31/05/2020

Reading - May 2020

Q: 50 Years of Rock 'n' Roll: From Zeppelin to the Pistols ... Part Two: The '70s edited by Mark Blake (2004)
The next instalment of the Q special edition that I've had hanging around for nearly 16 years now is entertaining and interesting, but lacking in depth. The list of essential albums at the end is uneven and the whole thing suffers from the continuing delusion that punk was a major landmark rather than a minor diversion. Some articles focus on specific events while others are just generic, Sunday supplement fodder. Good pics though.
Attack Of The Unsinkable Rubber Ducks by Christopher Brookmyre (2007)
Read in a couple of sittings: just a great story and lots of black humour. Apparently Jack Parlabane has turned up in a later Chris Brookmyre book but I won't be bothering.
All Fun And Games Until Somebody Loses An Eye by Christopher Brookmyre (2005)
One of my favourites; I love the way Brookmyre makes the implausible seem possible and even reasonable. Comfort reading, of course, largely because I can't be bothered to make the effort to try something new.
Guitar Magazine (June 2020 / Issue 381)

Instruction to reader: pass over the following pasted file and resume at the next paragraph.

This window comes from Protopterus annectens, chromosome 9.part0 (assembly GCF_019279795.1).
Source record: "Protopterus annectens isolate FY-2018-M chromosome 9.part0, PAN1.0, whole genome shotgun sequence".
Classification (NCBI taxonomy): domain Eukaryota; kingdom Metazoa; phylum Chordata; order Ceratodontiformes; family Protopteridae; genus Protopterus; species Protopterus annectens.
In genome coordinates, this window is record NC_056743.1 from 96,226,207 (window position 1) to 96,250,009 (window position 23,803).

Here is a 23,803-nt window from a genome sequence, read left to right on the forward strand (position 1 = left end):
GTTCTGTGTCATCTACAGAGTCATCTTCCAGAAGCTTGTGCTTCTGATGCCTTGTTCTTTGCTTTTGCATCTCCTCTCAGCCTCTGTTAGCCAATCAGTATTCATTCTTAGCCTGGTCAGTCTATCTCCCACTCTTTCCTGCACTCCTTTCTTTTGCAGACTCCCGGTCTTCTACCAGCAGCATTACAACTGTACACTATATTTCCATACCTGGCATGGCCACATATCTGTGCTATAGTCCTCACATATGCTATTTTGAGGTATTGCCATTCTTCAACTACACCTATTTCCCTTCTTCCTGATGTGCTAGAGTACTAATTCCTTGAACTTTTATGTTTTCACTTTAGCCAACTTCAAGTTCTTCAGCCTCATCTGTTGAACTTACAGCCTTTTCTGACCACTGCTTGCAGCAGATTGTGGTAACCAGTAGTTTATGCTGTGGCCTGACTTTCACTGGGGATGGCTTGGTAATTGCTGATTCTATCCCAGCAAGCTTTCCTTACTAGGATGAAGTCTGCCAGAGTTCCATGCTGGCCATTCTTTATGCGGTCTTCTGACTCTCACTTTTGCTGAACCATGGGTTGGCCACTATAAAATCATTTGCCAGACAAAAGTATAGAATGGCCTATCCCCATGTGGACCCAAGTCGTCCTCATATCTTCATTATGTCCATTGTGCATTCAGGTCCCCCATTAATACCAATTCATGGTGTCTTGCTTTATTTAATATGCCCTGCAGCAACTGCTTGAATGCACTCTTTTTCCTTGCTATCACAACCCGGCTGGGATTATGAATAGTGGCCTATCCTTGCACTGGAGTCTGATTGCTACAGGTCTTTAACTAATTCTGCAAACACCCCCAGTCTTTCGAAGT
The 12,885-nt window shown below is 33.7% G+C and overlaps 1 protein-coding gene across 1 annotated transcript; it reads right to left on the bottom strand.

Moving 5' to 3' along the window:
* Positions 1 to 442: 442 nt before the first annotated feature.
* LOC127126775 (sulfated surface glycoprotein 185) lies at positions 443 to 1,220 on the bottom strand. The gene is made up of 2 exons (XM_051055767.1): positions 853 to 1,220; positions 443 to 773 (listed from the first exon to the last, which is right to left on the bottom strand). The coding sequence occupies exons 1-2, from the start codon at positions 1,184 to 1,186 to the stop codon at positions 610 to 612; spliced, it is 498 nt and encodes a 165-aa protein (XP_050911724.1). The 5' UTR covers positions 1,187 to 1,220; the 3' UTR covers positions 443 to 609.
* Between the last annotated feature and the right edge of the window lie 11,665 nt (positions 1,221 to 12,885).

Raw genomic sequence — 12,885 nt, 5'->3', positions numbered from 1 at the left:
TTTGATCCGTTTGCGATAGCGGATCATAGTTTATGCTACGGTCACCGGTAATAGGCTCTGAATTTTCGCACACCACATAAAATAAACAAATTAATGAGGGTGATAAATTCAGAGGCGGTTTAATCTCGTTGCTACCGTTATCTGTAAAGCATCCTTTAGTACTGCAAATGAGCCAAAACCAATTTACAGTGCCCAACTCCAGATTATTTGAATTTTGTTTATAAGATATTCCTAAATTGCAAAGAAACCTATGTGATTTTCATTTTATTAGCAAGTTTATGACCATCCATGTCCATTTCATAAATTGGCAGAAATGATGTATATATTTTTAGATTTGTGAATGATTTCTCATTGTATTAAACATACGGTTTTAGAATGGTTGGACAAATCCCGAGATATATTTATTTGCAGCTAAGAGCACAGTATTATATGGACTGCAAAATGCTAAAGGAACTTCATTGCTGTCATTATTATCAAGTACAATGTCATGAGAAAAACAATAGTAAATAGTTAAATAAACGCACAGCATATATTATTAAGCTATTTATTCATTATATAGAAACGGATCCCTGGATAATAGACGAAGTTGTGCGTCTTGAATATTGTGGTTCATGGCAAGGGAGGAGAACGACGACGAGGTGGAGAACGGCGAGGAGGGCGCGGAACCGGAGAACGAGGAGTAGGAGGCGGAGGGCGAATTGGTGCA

They seem to have lost the definitive and now just go by Guitar Magazine. Interesting interview with Chris Martin IV, the current CEO of the Martin guitar company; amazing to learn that they have grown from a near-nadir of a couple of thousand instruments a year in the early 80s, to over a hundred thousand today.
Where's There's A Will by Matt Beaumont (2007)
I came across Matt Beaumont's very funny first novel e around the time of its publication, while I was working in Edinburgh and buying loads of books on what I had left of my per diem. Thus it was his name that caught my attention at work's book exchange. This is a more conventional comic novel, where farcical disaster after disaster falls upon our well-meaning but hapless hero, only for it to all work out in the end. Along the way we have scheming multi-millionaires (who get their come-uppance, of course) and dead-end council estate urchins with hearts of gold and surprising hidden talents. And so on. After a slow start I finished it in an afternoon because I wanted to know how it all worked out.
Interesting Times by Terry Pratchett (1994)
"May you live in interesting times" is, of course, not an actual Chinese curse, but then this book is not mocking the actual country itself, but rather Western stereotypes of China. Maybe this is what Pratchett had in mind all along when he created Twoflower (in The Colour of Magic). As always, very inventive and Rincewind isn't as annoying as usual.

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